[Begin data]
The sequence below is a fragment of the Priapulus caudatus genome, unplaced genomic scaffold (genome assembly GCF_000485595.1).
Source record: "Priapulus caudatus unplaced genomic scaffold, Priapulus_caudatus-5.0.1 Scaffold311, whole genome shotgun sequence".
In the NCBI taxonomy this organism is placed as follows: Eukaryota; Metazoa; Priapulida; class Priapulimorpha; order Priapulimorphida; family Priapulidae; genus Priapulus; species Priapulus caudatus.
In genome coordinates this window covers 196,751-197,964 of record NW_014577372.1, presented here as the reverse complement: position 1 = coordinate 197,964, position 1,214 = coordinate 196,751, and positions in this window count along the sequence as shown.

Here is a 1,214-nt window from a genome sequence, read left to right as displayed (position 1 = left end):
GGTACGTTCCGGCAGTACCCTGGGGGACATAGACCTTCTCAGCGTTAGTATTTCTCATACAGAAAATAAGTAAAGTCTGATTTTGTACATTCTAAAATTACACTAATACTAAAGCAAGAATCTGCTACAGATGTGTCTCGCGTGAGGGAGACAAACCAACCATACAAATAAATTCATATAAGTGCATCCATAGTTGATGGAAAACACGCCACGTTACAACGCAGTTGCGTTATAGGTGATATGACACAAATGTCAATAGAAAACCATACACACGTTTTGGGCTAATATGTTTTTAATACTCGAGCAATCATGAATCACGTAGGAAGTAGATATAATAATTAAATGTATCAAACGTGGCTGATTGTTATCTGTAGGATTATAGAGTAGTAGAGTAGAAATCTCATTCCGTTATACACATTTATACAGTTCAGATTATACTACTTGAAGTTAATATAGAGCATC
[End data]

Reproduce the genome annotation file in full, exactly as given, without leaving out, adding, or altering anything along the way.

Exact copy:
The sequence below is a fragment of the Priapulus caudatus genome, unplaced genomic scaffold (genome assembly GCF_000485595.1).
Source record: "Priapulus caudatus unplaced genomic scaffold, Priapulus_caudatus-5.0.1 Scaffold311, whole genome shotgun sequence".
In the NCBI taxonomy this organism is placed as follows: Eukaryota; Metazoa; Priapulida; class Priapulimorpha; order Priapulimorphida; family Priapulidae; genus Priapulus; species Priapulus caudatus.
In genome coordinates this window covers 196,751-197,964 of record NW_014577372.1, presented here as the reverse complement: position 1 = coordinate 197,964, position 1,214 = coordinate 196,751, and positions in this window count along the sequence as shown.

Here is a 1,214-nt window from a genome sequence, read left to right as displayed (position 1 = left end):
GGTACGTTCCGGCAGTACCCTGGGGGACATAGACCTTCTCAGCGTTAGTATTTCTCATACAGAAAATAAGTAAAGTCTGATTTTGTACATTCTAAAATTACACTAATACTAAAGCAAGAATCTGCTACAGATGTGTCTCGCGTGAGGGAGACAAACCAACCATACAAATAAATTCATATAAGTGCATCCATAGTTGATGGAAAACACGCCACGTTACAACGCAGTTGCGTTATAGGTGATATGACACAAATGTCAATAGAAAACCATACACACGTTTTGGGCTAATATGTTTTTAATACTCGAGCAATCATGAATCACGTAGGAAGTAGATATAATAATTAAATGTATCAAACGTGGCTGATTGTTATCTGTAGGATTATAGAGTAGTAGAGTAGAAATCTCATTCCGTTATACACATTTATACAGTTCAGATTATACTACTTGAAGTTAATATAGAGCATC